Counterfeit capacitors in the supply chain

  • Anshul Shrivastava
  • Michael Pecht


Counterfeit electronic components have become a significant concern in the electronic parts supply chain. Original equipment manufacturers in particular are concerned about counterfeit components as there have been several recent reports of counterfeit parts entering the supply chain of the US military. This paper presents a case study of multilayer ceramic capacitors for use in a printed circuit assembly in an electronic system on a military aircraft. The capacitors failed during a high temperature screening test. Upon failure analysis it was revealed that the capacitors were not made to the correct specifications and were suspected to be counterfeit and not the authentic military grade capacitors manufactured by Kemet. Further investigation revealed that the suspect multilayered ceramic capacitors had entered into the electronics parts supply chain and were sold as authentic Kemet capacitors that met the higher military-specified requirements. The manufacturing and distribution of the counterfeit capacitors were traced to locations where, according to Kemet, its authentic capacitors are neither manufactured nor distributed.


Supply Chain Failure Analysis Barium Titanate Original Equipment Manufacturer Insulation Resistance 
These keywords were added by machine and not by the authors. This process is experimental and the keywords may be updated as the learning algorithm improves.



The authors would like to thank Mr. Neubeck, author of Practical Reliability Analysis, for his help in this study.


  1. 1.
    B. Sood, D. Das, M. Pecht, Screening for counterfeit electronic parts. J. Mater. Sci.: Mater. Electron. 22(10), 1511–1522 (2011)Google Scholar
  2. 2.
    K. Chatterjee, D. Das, and M. Pecht, “Solving the counterfeit electronics problem,” Proceedings of Pan Pacific Microelectronics Symposium (SMTA), pp. 294–300, Hawaii, Jan 30–Feb 1, 2007Google Scholar
  3. 3.
    M. Pecht, S. Tiku, Bogus: electronic manufacturing and consumers confront a rising tide of counterfeit electronics. IEEE Spectr. 43(5), 37–46 (2006)CrossRefGoogle Scholar
  4. 4.
    D. Cassata, “Fake weapons parts ticking time bomb”, 8 November 2011, WTOP, Accessed on May 15 2012
  5. 5.
    CBS News, “Fake electronics becoming military danger”, Nov 8, 2011, Accessed on May 21 2012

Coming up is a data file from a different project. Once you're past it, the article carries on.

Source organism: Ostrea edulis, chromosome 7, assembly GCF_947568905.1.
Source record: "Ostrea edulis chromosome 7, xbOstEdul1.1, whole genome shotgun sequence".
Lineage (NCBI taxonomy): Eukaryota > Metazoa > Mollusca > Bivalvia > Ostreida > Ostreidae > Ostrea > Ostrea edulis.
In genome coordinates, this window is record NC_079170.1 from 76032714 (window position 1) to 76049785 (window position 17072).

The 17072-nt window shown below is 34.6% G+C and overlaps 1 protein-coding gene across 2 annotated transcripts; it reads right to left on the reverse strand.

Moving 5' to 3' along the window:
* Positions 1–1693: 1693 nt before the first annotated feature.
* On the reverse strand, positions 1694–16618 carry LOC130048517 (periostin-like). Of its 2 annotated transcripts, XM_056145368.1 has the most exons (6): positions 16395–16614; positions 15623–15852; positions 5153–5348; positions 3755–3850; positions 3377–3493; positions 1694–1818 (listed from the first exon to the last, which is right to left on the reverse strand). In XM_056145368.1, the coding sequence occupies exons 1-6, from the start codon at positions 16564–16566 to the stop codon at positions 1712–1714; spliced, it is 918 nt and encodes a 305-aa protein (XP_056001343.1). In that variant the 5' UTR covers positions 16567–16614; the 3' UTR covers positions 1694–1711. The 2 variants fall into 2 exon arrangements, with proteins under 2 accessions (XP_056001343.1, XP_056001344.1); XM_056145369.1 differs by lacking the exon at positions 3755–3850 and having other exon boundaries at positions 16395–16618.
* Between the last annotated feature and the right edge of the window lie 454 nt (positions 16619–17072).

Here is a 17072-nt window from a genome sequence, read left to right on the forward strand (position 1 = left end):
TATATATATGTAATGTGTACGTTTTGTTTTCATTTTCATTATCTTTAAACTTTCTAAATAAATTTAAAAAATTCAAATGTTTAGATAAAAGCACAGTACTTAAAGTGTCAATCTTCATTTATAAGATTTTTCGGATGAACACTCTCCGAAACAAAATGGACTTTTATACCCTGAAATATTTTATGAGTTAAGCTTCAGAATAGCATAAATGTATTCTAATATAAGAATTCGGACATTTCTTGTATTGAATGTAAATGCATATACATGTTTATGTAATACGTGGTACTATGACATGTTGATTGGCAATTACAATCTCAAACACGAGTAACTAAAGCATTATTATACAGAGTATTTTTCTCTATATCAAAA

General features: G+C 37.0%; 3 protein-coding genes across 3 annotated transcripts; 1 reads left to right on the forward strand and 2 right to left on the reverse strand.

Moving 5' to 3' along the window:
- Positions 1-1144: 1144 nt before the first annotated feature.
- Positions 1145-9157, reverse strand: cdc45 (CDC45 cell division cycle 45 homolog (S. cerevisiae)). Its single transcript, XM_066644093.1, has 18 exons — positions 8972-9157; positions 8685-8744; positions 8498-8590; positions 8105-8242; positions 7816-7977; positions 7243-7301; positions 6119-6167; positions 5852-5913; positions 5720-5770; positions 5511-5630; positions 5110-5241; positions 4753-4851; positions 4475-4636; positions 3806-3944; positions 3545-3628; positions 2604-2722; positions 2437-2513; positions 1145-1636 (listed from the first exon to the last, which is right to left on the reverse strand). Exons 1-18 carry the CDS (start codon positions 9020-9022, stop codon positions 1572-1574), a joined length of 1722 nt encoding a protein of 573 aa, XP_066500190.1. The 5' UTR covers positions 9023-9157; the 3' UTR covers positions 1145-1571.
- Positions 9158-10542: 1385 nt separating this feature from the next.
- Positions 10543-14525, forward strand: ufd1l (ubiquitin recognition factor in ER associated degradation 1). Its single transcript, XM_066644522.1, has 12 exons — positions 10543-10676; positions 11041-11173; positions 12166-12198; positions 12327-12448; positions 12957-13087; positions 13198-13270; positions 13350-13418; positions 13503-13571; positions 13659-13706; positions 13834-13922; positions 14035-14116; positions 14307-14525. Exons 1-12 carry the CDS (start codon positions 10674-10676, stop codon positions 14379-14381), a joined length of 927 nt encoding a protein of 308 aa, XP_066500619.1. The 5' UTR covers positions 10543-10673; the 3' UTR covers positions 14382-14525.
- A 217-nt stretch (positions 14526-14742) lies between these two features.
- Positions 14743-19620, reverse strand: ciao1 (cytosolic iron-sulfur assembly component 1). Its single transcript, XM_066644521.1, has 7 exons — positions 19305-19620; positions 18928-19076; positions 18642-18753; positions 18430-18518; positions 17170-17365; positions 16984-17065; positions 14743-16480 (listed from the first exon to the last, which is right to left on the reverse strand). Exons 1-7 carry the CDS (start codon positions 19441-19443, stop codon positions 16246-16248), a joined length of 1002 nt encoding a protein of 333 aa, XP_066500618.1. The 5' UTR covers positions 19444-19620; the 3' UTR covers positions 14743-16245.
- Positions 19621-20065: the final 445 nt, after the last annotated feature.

6. 6.
    Jaco Display Solutions, Accessed on May 27 2012
  7. 7.
    WPG Americas, Inc., Accessed on May 27 2012
  8. 8.
    R. Munikoti, P. Dhar “Low-voltage failures in multilayer ceramic capacitors: a new accelerated stress screen,” Electronics Components Conference, Proceedings of the 38th, vol., no., pp. 355–361, 9–11 May 1988Google Scholar
  9. 9.
    K. Sato, Y. Ogata, K. Ohno, and H. Ikeo, “Mechanism of ceramic capacitor leakage failures due to low dc stress,” Reliability Physics Symposium, pp. 205–212, April 1980Google Scholar
  10. 10.
    T. F. Brennan, “Ceramic capacitor insulation resistance failures accelerated by low voltage, IEEE Transactions on Electron Devices,” vol.26, no.1, pp. 102–108, Jan 1979Google Scholar
  11. 11.
    M. Keimasi, M. H. Azarian and M. G. Pecht, “Flex Cracking of Multilayer Ceramic Capacitors Assembled With Lead Free and Tin–Lead Solders,” Device and Materials Reliability, IEEE Transactions on, vol.8, no.1, pp.182–192, March 2008 Google Scholar
  12. 12.
    D. N. Donahoe, “Moisture in multilayer ceramic capacitors,” PhD Thesis, Department of Mechanical Engineering, University of Maryland, 2005Google Scholar
  13. 13.
    S. J. Krumbein, “Metallic electromigration phenomena, “IEEE transactions on components, hybrids, and manufacturing technology,” vol.11, no.1, pp.5–15, Mar 1988Google Scholar
  14. 14.
    S. Yang, J. Wu and A. Christou, “initial stage of silver electrochemical migration degradation,” Proceedings of the 17th European Symposium on Reliability of Electron Devices, Failure Physics and Analysis. Wuppertal, Germany 3rd–6th October 2006Google Scholar
  15. 15.
    M. Kohara, Y. Mashiko, K. Nakazaki and M. Nunoshita, “Mechanism of electro-migration in ceramic package induced by chip-coating polyimide,” Electronic Components and Technology Conference, 40th, vol. no., pp. 894–899 vol.2, 20–23 May 1990Google Scholar

Copyright information

© Springer Science+Business Media New York 2013

Authors and Affiliations

  1. 1.CALCE: Center for Advanced Life Cycle EngineeringUniversity of MarylandCollege ParkUSA

Personalised recommendations